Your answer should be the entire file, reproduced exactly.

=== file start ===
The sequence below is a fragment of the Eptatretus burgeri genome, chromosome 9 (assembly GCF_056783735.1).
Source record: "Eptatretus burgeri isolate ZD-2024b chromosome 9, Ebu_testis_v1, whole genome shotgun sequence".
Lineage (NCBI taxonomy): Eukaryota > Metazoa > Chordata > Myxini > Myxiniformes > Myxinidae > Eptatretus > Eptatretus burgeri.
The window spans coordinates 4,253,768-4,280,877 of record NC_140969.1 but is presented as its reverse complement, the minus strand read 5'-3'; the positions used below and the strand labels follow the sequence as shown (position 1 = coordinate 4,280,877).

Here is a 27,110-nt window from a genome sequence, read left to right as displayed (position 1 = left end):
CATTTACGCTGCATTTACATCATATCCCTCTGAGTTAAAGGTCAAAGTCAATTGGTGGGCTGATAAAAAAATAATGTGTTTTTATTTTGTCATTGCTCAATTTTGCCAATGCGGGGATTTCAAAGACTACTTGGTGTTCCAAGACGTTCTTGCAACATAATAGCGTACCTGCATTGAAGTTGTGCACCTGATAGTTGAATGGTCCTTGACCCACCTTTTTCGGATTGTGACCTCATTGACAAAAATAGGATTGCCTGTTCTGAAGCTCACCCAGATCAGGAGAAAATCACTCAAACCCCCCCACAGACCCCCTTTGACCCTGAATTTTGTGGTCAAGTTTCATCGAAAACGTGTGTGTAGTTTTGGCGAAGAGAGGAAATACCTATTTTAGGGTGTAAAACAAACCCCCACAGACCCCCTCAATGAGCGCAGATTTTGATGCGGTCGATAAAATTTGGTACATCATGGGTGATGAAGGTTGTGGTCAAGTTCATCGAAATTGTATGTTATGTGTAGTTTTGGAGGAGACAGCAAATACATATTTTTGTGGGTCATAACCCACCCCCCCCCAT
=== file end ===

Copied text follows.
The sequence below is a fragment of the Eptatretus burgeri genome, chromosome 9 (assembly GCF_056783735.1).
Source record: "Eptatretus burgeri isolate ZD-2024b chromosome 9, Ebu_testis_v1, whole genome shotgun sequence".
Lineage (NCBI taxonomy): Eukaryota > Metazoa > Chordata > Myxini > Myxiniformes > Myxinidae > Eptatretus > Eptatretus burgeri.
The window spans coordinates 4,253,768-4,280,877 of record NC_140969.1 but is presented as its reverse complement, the minus strand read 5'-3'; the positions used below and the strand labels follow the sequence as shown (position 1 = coordinate 4,280,877).

Here is a 27,110-nt window from a genome sequence, read left to right as displayed (position 1 = left end):
CATTTACGCTGCATTTACATCATATCCCTCTGAGTTAAAGGTCAAAGTCAATTGGTGGGCTGATAAAAAAATAATGTGTTTTTATTTTGTCATTGCTCAATTTTGCCAATGCGGGGATTTCAAAGACTACTTGGTGTTCCAAGACGTTCTTGCAACATAATAGCGTACCTGCATTGAAGTTGTGCACCTGATAGTTGAATGGTCCTTGACCCACCTTTTTCGGATTGTGACCTCATTGACAAAAATAGGATTGCCTGTTCTGAAGCTCACCCAGATCAGGAGAAAATCACTCAAACCCCCCCACAGACCCCCTTTGACCCTGAATTTTGTGGTCAAGTTTCATCGAAAACGTGTGTGTAGTTTTGGCGAAGAGAGGAAATACCTATTTTAGGGTGTAAAACAAACCCCCACAGACCCCCTCAATGAGCGCAGATTTTGATGCGGTCGATAAAATTTGGTACATCATGGGTGATGAAGGTTGTGGTCAAGTTCATCGAAATTGTATGTTATGTGTAGTTTTGGAGGAGACAGCAAATACATATTTTTGTGGGTCATAACCCACCCCCCCCCAT